Friday, March 17, 2006

Short notes

Here are a few bits and pieces which have cropped up in the post, in the press, or online. In no particular order.

Shameless Words

Shameless Words is a newish blog by an apparently anonymous writer, a 37-year-old journalist living in France. Will he be accepted by Macmillan New Writing? Watch this space.

The Daily Bulletin

Jack Saunders writes about depression in writers, and/or in himself, on an unusual site called The Daily Bulletin. Now that I think about it, Jack has turned up here before.

Still going at 92

Publishers Lunch reports that Lilian Jackson Braun, 92, is still going strong with her The Cat Who... mystery series. The Wall Street Journal says (in an article available online only to subscribers) that the 28 titles published since 1966 have sold over 30 million copies worldwide. Braun is completing the twenty-ninth title, and 'installment 30 [is] a gleam in her eye.' The Journal also notes that 'the testimonials and sales figures are all the more impressive for an author who's always operated below the radar,' touring very little, and facing 'something of an industry bias' against her traditional, light-hearted approach to the crime-fiction genre.

I've never actually read a Cat Who book. Could never quite steel myself to do it. But lots of people have, apparently. Details of the lady and her books are on Fantastic Fiction, as usual.

Million Writers Award

Jason Sanford, of storySouth magazine, has posted the Notable Stories of 2005 list. This is a list of stories (published online) which have been nominated by readers worldwide. From these, a shortlist of 10 will be drawn up, and readers can then vote for the best. Even allowing for some mutual backscratching, there ought to be something worth reading among that lot.

Times Lit Supp dumbs down?

The People column in the Times reveals that the front cover of today's Times Literary Supplement has a (not very flattering) picture of Chantelle (winner of TV's Big Brother) on the front cover. Does this mean that the august journal is dumbing down? As I have not read the TLS for twenty years I cannot say. But I just thought that regular readers of same ought to be forewarned. Otherwise the shock might prove too much.

Val Landi gets paired off

As from 1 April, Val Landi's A Woman of Cairo will be paired on with Truman Capote's In Cold Blood, currently the overall bestselling title after the Da Vinci thingy. I'm not quite sure how this works, or how Mr Landi wangled it, but it sounds impressive.

Murder Slim

Murder Slim is an outfit which deals mainly with music: 'From toe-tapping rockabilly to vicious punk, true alternative to ballsy garage, we've got it all.' But they also run to a literary magazine, Savage Kick, and, if the names Dan Fante, John Fante, Charles Bukowski, L-F Celine, Jim Goad or Jim Thompson mean anything to you, you're in the right place. They also publish Mark SaFranko's novel Hating Olivia, which has attracted quite a number of admirers on the hard-edged side of things.

Tentative conclusion

I don't know about you, but when I survey the above, I begin to think that all writers are a bit weird really. Apart from me, of course. And you. We're just fine.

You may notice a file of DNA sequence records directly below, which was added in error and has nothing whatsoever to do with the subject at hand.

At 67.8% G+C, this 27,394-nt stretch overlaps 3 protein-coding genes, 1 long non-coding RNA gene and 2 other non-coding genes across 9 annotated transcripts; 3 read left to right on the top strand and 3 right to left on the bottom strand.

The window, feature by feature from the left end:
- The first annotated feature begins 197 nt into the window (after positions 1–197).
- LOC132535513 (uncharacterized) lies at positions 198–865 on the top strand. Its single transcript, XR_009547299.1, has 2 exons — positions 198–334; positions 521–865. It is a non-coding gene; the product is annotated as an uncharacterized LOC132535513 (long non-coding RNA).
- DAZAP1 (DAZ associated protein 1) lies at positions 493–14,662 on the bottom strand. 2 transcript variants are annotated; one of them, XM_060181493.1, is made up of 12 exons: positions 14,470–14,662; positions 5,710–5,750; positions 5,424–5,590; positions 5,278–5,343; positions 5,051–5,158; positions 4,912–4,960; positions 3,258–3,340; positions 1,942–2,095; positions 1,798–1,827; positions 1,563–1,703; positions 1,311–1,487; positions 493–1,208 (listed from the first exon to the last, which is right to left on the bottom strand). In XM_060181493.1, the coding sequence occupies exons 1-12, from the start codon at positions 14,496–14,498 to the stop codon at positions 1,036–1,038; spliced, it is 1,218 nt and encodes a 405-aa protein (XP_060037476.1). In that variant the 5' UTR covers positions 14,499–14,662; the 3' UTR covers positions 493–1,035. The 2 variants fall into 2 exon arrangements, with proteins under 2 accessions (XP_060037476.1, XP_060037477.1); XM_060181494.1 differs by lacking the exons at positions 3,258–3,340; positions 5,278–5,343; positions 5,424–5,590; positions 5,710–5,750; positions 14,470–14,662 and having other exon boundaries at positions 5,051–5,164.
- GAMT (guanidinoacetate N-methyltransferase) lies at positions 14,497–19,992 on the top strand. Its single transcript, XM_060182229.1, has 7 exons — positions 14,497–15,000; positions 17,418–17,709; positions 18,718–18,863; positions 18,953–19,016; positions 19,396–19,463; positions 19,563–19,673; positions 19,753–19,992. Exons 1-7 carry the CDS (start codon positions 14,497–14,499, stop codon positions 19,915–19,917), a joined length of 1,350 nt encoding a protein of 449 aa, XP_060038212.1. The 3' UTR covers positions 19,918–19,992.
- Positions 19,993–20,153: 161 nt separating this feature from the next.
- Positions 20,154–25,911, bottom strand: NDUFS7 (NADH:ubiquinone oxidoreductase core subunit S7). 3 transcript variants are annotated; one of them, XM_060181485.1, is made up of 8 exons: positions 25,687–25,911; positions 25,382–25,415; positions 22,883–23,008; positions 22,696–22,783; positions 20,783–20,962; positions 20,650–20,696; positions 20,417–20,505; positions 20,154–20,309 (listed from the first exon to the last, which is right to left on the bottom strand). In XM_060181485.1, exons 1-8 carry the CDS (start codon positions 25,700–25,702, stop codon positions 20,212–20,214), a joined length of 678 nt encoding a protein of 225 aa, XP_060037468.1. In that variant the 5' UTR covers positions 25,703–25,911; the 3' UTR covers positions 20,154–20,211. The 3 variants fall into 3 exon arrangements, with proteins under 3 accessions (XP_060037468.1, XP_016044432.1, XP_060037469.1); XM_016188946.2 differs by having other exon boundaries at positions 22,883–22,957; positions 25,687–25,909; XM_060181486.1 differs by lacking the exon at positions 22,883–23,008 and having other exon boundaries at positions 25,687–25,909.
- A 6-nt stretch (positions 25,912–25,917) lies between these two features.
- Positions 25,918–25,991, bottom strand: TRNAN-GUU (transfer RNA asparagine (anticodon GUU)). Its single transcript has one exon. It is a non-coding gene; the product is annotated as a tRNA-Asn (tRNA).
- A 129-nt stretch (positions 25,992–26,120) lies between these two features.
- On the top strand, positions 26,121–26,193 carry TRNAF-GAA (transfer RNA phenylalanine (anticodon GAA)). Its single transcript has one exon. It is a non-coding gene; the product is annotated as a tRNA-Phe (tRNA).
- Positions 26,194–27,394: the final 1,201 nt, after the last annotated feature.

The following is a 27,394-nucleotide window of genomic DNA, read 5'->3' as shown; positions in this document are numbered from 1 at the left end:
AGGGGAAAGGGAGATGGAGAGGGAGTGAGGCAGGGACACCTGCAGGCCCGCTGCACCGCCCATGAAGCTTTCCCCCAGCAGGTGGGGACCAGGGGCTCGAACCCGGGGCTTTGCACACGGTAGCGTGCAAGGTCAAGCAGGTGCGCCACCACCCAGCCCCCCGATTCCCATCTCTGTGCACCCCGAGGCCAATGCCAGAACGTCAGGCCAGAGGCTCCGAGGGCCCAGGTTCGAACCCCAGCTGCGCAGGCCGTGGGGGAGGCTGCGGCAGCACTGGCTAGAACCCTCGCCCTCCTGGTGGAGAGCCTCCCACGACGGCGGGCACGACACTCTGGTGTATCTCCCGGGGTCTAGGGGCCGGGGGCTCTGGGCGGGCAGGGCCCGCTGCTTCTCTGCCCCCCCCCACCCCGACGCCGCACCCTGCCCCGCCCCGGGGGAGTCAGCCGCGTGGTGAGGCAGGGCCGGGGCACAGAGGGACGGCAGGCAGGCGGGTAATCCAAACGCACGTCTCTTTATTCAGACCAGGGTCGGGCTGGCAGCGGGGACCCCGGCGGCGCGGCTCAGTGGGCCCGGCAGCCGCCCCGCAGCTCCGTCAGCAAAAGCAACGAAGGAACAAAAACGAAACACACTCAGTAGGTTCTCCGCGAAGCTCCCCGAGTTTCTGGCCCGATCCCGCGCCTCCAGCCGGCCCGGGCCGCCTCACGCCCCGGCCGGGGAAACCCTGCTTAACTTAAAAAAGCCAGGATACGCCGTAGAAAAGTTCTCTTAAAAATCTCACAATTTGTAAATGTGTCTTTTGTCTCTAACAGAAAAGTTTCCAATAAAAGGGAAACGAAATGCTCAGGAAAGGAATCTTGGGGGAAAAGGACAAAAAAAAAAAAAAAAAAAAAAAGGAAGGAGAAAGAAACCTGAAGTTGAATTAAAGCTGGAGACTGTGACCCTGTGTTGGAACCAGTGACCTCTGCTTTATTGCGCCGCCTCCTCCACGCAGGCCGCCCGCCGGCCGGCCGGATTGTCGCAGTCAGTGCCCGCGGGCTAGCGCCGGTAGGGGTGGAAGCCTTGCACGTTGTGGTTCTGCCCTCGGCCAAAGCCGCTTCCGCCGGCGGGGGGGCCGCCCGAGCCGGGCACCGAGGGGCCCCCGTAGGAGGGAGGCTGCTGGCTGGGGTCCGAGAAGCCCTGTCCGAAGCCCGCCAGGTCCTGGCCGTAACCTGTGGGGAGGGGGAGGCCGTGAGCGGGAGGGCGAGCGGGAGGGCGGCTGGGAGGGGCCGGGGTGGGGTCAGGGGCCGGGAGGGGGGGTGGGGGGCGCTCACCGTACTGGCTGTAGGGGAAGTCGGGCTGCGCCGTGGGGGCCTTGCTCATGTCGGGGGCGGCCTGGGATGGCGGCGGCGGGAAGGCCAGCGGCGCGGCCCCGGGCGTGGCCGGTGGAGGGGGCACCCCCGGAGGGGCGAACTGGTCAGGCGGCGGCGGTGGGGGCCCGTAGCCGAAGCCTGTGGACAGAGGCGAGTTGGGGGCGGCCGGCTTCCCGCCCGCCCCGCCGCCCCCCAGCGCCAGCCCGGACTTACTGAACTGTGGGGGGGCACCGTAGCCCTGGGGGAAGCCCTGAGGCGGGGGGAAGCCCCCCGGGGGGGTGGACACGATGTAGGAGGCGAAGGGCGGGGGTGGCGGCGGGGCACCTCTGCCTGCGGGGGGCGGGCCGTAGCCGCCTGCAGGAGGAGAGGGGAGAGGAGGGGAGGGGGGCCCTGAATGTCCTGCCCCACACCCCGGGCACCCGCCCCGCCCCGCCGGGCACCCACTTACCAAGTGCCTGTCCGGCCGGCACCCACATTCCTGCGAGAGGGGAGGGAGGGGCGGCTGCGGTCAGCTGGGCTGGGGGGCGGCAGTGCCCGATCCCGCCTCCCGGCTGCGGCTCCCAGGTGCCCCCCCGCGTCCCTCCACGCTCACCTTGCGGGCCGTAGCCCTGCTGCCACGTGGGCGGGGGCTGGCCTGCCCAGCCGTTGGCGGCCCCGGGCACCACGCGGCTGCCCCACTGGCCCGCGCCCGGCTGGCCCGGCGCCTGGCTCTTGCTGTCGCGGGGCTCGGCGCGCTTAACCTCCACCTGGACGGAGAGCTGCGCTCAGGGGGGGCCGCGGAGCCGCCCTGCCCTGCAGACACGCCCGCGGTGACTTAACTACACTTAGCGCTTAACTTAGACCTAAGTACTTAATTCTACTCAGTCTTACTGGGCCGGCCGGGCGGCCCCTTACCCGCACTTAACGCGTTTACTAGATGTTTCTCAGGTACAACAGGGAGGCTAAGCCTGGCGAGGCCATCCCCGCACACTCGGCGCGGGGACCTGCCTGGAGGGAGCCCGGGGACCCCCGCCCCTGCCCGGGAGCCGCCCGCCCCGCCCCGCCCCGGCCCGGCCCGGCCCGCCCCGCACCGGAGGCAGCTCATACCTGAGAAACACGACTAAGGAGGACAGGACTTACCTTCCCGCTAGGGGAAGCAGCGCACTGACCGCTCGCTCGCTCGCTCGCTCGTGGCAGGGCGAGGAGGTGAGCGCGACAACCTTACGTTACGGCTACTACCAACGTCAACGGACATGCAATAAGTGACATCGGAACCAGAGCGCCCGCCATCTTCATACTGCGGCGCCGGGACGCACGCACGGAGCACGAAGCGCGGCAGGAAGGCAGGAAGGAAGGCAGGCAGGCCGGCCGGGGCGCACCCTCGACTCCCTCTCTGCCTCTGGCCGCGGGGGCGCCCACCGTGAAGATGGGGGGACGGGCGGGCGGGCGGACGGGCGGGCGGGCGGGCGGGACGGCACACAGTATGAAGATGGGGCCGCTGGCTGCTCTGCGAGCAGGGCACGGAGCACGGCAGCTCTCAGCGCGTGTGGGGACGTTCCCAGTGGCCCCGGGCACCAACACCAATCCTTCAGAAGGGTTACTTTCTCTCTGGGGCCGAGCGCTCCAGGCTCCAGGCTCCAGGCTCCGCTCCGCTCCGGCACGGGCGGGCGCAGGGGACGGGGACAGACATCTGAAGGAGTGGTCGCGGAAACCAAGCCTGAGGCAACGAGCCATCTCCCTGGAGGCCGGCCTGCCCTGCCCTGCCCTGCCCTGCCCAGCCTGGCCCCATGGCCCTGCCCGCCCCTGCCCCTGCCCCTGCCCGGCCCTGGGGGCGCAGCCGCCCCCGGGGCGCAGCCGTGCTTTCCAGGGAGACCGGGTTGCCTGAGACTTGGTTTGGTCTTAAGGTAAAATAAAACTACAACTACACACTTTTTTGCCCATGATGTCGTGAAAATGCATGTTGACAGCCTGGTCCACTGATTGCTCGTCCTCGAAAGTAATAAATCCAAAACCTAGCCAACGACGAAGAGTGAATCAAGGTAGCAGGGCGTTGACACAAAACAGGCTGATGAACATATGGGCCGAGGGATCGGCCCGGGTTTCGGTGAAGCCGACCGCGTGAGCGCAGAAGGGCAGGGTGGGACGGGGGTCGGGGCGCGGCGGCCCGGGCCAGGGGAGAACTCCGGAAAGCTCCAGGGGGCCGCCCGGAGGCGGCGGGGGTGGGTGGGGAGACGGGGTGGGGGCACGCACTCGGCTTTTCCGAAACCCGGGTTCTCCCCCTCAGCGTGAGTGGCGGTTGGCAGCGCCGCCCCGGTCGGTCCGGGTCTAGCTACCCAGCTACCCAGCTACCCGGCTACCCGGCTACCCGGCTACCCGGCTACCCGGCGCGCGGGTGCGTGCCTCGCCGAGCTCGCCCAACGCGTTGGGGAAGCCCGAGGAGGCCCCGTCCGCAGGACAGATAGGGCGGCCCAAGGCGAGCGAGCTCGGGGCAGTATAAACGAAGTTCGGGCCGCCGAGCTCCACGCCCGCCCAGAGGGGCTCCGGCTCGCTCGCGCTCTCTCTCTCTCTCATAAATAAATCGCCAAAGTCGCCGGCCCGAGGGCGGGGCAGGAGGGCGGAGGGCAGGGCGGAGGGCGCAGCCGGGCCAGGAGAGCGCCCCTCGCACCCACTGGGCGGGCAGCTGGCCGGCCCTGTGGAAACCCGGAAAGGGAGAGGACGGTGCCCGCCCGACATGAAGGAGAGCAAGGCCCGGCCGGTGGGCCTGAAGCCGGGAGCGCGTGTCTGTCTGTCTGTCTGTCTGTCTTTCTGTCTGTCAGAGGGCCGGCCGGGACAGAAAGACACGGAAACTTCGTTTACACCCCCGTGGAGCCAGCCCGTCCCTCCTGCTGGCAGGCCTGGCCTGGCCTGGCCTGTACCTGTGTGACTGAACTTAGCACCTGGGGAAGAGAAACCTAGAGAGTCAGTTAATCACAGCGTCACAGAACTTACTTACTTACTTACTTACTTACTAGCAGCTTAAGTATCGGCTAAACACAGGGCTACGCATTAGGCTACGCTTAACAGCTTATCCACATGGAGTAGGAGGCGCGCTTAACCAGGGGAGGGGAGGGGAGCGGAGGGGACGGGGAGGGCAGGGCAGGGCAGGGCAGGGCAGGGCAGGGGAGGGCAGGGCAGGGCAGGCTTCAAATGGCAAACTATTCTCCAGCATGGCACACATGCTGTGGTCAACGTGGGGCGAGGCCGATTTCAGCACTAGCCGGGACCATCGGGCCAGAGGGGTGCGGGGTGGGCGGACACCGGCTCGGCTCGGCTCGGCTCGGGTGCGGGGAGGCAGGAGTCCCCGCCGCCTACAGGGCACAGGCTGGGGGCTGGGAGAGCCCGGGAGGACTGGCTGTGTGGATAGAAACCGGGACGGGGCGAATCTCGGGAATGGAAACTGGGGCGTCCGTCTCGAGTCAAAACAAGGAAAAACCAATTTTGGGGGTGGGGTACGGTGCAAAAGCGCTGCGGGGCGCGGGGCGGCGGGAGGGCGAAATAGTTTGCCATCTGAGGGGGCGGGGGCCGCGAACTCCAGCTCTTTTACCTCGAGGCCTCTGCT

Anonymous said...

We are indeed. To cultivate weirdness and write thus, that is the question...

Anonymous said...

RE: A Woman From Cairo on Amazon:

it's called 'paid placement'.

Martin said...

One reason for Val Landi's high Amazon placement - no 'new and used' offers other than Amazon and Booksurge's own, at the same price, are available. My own new book immediately had dozens of 'new and used' offers associated with it - so people go for the discount and sales aren't registered on the Amazon counter.

Maxine Clarke said...

1. I once read a "cat who" book -- I was in a book club (I keep getting tempted by the intro offers of 5 books for 1p each, even though I know it's a mug's game). They sent one to me free as a member incentive. I strongly recommend that you stay steeled. (Can't imagine how so many have been sold.)

2. Val Landi has this offer on his blog at the moment, that if you link via Amazon or similar to his book, he'll send you a free copy. I am not an Amazon seller but I enjoy Val's blog so I posted about this offer on mine (visited by about 5 people). I asked him if this counted, and he's sent me an email saying he will send me a free copy via Amazon USA (I live in the UK). How does he do it? If it is paid placement as Anonymous says, is he rich?
The book isn't on Amazon UK, by the way, or rather, there is one copy for 58 quid.

3. I like your blog so much I bought Grumpy Old Bookman (book) via Amazon UK, have nearly finished it. I am enjoying it so much. And as an extra bonus the print size is generous and the paper white. I don't think I'd realised how many books I now read on grim beigy (recycled?) paper, and with tiny faded print (publisher economising on ink as well as everything else?).

Anonymous said...

All: Amazon's "Buy X Get Y" program lets publishers submit titles to be paired with other books in both the 1-250 bestseller list ($750 fee) and the 250-500 bestseller ranking list ($500 fee). Amazon, however, has total control with who is paired with whom, however based on quality and comparable, combatible titles. It's a powerful sales tool for publishers. Best, Val Landi

Anonymous said...

Finally, we get to read the book! I'll review the book and tell you if the wait was worth it.
Mover Mike

Anonymous said...

Ref the Million Writers Award, I love the popular phrase, "The only criteria used to select these stories was excellence." True or not, they have to say this?

Richard said...

Jack Saunders has been doing these wonderful chronicles since the 1970s. I have some of his early books. He is an amazing writer.